Bayer has agreed to cough up nearly $11 billion to resolve thousands of US lawsuits claiming that its widely sold Roundup weed killer causes cancer, partly resolving a major problem that has plunged the German chemical and pharmaceutical company into one of the worst crises in its history.
The company said on Wednesday the settlement, which did not contain any admission of liability or wrongdoing, would bring closure to about 75% of the total 125,000 Roundup lawsuits. The settled cases represent about 95% of the cases currently set for trial. As part of the deal, Bayer will pay up to $9.6 billion to settle all the existing cases, including the 30,000 that haven't yet been settled.
The overall sum includes $1.25 billion for resolving any future claims, which will be governed by a class agreement, still subject to court approval.
A part of the sum would be used to fund a scientific panel that would ascertain whether glyphosate — the chemical compound in Roundup — causes cancer, to ensure the Roundup legal troubles are settled once and for all. If the panel determines that glyphosate does not cause cancer, plaintiffs part of the class agreement will be prohibited from filing any future lawsuit against the company.
The settlement marks a rare positive development in recent years for the embattled 157-year-old firm that has seen its shares battered since its ill-fated $63 billion acquisition of US seed company Monsanto and its legal troubles in 2018. Despite a nearly 50% surge from its March lows, Bayer's stock is trading almost a third lower than the level it traded at in 2016, when it was first reported that the company was in talks to buy Monsanto.
The deal is expected to somewhat calm the nerves of investors eager to see the back of Bayer's legal troubles linked to Monsanto so that the company can get on with its strategic priorities. Their frustration with Bayer's handling of the Monsanto acquisition and the ensuing lawsuit tsunami saw them cast a vote of no confidence against CEO Werner Baumann at last year's shareholders meeting, making him the first German CEO to face such an ignominy.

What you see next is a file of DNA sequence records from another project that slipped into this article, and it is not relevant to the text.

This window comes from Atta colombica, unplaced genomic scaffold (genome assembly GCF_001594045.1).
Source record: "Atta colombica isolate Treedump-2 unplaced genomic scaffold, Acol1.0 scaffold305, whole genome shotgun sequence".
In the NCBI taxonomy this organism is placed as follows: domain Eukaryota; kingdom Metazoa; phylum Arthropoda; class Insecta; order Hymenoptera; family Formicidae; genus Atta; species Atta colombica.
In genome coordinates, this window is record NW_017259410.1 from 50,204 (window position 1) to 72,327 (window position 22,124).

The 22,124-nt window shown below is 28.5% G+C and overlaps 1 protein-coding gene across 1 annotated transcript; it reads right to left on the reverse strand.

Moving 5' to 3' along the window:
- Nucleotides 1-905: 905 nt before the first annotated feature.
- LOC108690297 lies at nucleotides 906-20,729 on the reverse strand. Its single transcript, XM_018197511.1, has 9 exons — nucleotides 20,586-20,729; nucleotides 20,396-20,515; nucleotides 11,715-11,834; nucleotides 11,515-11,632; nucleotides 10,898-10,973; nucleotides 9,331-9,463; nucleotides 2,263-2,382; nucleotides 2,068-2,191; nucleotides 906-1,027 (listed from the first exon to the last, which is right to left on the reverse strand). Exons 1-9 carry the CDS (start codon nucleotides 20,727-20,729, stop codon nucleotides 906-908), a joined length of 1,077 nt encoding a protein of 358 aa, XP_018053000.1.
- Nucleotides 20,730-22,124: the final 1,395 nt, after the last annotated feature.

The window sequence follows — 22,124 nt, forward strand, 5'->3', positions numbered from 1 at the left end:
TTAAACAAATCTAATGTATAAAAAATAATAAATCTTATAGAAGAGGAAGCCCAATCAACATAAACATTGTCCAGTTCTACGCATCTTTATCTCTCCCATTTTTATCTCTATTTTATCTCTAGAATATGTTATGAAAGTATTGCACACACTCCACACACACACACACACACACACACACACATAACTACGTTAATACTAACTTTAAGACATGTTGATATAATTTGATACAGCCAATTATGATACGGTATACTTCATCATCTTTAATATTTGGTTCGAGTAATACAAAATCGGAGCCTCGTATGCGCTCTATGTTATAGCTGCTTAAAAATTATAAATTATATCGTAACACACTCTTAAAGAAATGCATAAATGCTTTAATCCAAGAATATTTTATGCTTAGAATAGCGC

"While this undoubtedly constitutes a large amount of money, we believe that it provides a reasonable degree of finality to the litigation issue, and that it removes a significant overhang on the investment case," Deutsche Bank analysts wrote in a note to clients.
Got off lightly?
Bayer expects to make the payments over the next two years. It plans to finance the deal using cash, future savings, proceeds from the divestment of its animal health unit and by taking on some additional debt.
The company maintains that Roundup is safe and cites findings from dozens of regulatory agencies, including the US Environmental Protection Agency, to back its claim. But it has still agreed to pay billions to bring a "long period of uncertainty to an end," Baumann said.
While the settlement amount is in line with analysts' estimates, some say Bayer may have got off lightly. They cite the significant financial and reputational costs of contesting a huge volume of cases, something Baumann alluded to in his statement.
"It is financially reasonable when viewed against the significant financial risks of continued, multi-year litigation and the related impacts to our reputation and to our business," he said.
By comparison, the amount that Bayer has agreed to pay to each of the 125,000 plaintiffs is less than half of what Merck paid in 2007 to settle claims over its painkiller Vioxx.
Bayer said it would continue appealing the first three court cases that it had lost in California last year. A verdict on the first case could come in as early as this summer.
The settlement comes just days after a US federal judge shot down the California state government's bid to have cancer warnings on glyphosate-based herbicides, a ruling that Bayer said "reinforces the very arguments the company has made at trial."
"If the three cases still rumbling through the courts end in Bayer's favor, he [Baumann] will face accusations of having squandered shareholders' cash for nothing," Reuters Breakingviews columnist Ed Cropley wrote. "That would compound the two initial sins of the Monsanto acquisition: paying too much and failing to grasp the risk that US juries would side with cancer-stricken litigants taking on a large company."